A body of research focuses on the endurance and energy estimation approaches to characterize the mission requirements. On one hand, endurance estimation is primarily concerned with fixed-winged or rotary-winged drones as shown in  and , respectively. On the other hand, energy estimation has primarily been shown for unmanned ground vehicles like the PackBot .
In case of endurance estimation, existing works mainly focused on hovering energy consumption for rotor-crafts and soaring for fixed wings in wind tunnel. However, simply hovering and soaring does not represent the full maneuverability capacity of either kinds of vehicles. Therefore the endurance could be largely over-estimated. Similarly, in case of energy estimation, researchers focus on simplified and pre-meditated trajectories as described in .
Iii Operational Range Estimation (ORangE)
Compared to the body of research described above, we pose the mission characterization as a problem where the robots’ resources must dictate how the mission progresses. For this, we present two of our proposed approaches that allow operational range estimation (ORangE) for a variety of robot platforms.
Iii-a Simplified Range Estimation Framework
For robots venturing into the unknown environments for exploration purposes, it would be ideal that the energy carried on-board in the form of battery is all utilized in locomotion, such as maneuvering and propulsion from the motion actuators (Fig. 1(a)). In such a case, the exploration can span longer distances and wider coverage of the unknown region. However, energy carried on-board has to be dispensed for a variety of purposes, including sensing, computation, communications, friction, heating, etc. [16, 11] (Fig. 1(b)). Due to their contradicting effects on achieving better operational range, energy consumed by such consumers is in fact termed as losses which are described next.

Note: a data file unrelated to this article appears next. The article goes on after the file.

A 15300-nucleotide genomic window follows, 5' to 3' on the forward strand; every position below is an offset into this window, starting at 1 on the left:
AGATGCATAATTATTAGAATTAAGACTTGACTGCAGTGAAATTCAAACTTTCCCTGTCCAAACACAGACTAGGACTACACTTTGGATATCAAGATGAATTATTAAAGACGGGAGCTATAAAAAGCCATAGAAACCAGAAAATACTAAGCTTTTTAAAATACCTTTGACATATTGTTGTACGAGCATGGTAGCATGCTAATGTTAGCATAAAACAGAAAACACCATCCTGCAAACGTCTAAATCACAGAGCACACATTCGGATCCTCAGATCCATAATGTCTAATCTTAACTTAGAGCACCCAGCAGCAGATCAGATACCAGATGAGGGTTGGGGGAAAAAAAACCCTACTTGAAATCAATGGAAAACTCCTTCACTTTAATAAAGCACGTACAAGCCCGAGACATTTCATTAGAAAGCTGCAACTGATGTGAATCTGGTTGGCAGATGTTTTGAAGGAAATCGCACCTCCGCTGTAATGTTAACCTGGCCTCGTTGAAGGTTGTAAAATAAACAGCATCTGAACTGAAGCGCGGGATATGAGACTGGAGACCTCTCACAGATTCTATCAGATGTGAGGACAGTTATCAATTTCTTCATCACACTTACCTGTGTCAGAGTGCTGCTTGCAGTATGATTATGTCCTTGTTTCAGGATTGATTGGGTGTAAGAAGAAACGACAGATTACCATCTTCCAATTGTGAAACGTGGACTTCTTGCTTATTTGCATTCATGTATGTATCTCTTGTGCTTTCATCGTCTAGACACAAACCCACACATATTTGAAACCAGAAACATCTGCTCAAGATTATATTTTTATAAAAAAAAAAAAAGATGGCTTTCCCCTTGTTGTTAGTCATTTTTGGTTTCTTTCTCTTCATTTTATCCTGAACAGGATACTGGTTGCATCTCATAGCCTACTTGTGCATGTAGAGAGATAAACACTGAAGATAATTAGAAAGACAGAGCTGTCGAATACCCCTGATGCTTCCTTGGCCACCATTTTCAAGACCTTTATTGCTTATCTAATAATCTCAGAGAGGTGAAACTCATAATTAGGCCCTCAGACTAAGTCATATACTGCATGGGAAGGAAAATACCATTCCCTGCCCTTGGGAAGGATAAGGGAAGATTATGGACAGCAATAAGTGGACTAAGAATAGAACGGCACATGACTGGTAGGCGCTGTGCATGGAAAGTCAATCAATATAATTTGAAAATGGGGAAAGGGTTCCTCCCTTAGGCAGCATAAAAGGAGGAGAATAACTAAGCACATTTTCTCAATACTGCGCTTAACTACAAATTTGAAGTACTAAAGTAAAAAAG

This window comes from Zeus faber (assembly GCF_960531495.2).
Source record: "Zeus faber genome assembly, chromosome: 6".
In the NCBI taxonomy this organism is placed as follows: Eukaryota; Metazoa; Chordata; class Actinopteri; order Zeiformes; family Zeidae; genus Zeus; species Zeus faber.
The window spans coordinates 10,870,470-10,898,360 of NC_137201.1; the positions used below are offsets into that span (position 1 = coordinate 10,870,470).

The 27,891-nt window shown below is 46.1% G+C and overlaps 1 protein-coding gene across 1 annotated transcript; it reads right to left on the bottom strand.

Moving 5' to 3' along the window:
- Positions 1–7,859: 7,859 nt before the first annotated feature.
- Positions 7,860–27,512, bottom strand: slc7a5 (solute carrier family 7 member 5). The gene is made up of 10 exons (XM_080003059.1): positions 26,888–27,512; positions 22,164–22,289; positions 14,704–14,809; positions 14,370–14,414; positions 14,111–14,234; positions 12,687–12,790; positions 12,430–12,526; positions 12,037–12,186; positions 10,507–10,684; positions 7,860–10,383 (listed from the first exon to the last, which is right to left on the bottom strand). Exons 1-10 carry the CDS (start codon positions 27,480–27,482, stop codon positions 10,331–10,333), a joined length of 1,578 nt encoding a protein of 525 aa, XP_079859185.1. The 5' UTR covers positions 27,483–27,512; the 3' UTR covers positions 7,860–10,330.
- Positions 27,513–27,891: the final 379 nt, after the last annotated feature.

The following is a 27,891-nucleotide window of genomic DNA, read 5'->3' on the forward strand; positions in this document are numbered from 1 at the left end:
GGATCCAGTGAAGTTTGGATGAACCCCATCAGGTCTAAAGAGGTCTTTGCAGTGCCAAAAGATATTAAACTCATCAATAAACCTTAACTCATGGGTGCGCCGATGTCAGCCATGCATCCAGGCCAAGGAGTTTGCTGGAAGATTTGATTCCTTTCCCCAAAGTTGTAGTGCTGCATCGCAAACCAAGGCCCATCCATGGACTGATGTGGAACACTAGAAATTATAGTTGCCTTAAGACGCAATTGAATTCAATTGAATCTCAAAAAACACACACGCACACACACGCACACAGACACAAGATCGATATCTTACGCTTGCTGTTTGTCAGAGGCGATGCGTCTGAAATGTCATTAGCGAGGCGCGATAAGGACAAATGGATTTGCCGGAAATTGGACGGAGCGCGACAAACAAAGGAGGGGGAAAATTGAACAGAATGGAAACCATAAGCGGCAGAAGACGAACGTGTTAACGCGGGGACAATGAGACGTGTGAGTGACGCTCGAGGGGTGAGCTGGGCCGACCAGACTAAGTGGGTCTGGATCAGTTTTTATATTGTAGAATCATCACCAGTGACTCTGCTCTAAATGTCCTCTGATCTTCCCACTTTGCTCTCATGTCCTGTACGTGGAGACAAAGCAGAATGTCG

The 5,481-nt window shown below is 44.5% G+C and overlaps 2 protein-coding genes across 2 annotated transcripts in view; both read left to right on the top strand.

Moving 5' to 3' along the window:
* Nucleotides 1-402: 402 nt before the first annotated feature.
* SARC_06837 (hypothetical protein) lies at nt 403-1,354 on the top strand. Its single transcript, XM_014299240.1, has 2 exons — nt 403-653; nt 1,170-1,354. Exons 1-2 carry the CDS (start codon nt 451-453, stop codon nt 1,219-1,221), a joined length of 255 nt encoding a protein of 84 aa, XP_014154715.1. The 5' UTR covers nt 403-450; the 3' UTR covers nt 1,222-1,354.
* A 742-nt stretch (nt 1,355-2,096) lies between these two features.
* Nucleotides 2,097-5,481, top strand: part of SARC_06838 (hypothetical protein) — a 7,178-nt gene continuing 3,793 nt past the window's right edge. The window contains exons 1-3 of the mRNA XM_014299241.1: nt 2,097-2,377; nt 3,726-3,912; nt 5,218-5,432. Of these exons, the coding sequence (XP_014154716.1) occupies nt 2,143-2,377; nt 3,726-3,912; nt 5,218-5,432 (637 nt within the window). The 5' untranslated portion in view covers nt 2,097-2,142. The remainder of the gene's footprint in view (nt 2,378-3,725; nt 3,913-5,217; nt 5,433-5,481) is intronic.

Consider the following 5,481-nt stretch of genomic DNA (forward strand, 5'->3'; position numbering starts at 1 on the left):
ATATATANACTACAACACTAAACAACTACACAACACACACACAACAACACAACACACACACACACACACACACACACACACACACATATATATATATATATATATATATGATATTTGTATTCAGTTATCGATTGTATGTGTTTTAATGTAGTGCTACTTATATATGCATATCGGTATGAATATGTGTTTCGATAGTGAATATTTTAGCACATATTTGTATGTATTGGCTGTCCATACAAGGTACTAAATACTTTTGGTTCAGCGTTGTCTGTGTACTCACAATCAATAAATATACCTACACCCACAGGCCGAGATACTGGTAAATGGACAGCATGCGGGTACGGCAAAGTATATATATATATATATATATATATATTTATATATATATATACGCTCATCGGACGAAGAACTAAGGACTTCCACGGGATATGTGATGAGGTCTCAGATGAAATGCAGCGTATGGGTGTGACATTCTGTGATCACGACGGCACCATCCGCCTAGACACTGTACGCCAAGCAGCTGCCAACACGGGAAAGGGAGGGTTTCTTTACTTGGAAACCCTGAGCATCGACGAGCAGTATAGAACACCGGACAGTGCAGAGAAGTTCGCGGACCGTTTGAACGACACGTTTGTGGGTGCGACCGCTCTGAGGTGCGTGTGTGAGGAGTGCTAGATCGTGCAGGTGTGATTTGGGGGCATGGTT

Energy losses could occur due to a variety of reasons. Some are inevitable due to physical and chemical properties. Others are incurred deliberately by the designer for the mission itself. Due to the fact that all these sources impede the robot from venturing further, we generalize them into the following four groups:
Battery charge storage loss : refers to the battery self-discharge characteristics. Even without any load attached, the battery tends to suffer self-discharge thereby reducing the net amount of energy available for a mission.
Drive motor losses : owing to internal friction along with actuation losses.
Mechanical losses : refers to power train losses like friction in transmission, damping from lubricants, etc.